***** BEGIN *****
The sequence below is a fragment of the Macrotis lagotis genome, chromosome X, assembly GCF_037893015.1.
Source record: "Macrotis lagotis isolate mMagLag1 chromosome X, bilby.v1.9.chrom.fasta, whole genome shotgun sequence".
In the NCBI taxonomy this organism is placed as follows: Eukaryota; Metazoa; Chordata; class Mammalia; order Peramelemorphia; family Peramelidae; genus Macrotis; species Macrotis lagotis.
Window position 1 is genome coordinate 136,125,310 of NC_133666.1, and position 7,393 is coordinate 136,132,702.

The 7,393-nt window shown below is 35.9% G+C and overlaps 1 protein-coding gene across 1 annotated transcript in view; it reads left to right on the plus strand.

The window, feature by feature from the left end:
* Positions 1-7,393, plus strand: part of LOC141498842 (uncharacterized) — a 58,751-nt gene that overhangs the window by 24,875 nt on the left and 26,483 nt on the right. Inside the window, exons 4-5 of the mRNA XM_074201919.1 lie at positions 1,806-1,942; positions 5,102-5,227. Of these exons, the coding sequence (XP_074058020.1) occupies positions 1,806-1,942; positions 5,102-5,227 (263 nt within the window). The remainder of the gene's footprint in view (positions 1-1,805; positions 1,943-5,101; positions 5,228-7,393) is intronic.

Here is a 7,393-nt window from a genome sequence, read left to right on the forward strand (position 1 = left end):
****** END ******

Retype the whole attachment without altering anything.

The sequence below is a fragment of the Macrotis lagotis genome, chromosome X, assembly GCF_037893015.1.
Source record: "Macrotis lagotis isolate mMagLag1 chromosome X, bilby.v1.9.chrom.fasta, whole genome shotgun sequence".
In the NCBI taxonomy this organism is placed as follows: Eukaryota; Metazoa; Chordata; class Mammalia; order Peramelemorphia; family Peramelidae; genus Macrotis; species Macrotis lagotis.
Window position 1 is genome coordinate 136,125,310 of NC_133666.1, and position 7,393 is coordinate 136,132,702.

The 7,393-nt window shown below is 35.9% G+C and overlaps 1 protein-coding gene across 1 annotated transcript in view; it reads left to right on the plus strand.

The window, feature by feature from the left end:
* Positions 1-7,393, plus strand: part of LOC141498842 (uncharacterized) — a 58,751-nt gene that overhangs the window by 24,875 nt on the left and 26,483 nt on the right. Inside the window, exons 4-5 of the mRNA XM_074201919.1 lie at positions 1,806-1,942; positions 5,102-5,227. Of these exons, the coding sequence (XP_074058020.1) occupies positions 1,806-1,942; positions 5,102-5,227 (263 nt within the window). The remainder of the gene's footprint in view (positions 1-1,805; positions 1,943-5,101; positions 5,228-7,393) is intronic.

Here is a 7,393-nt window from a genome sequence, read left to right on the forward strand (position 1 = left end):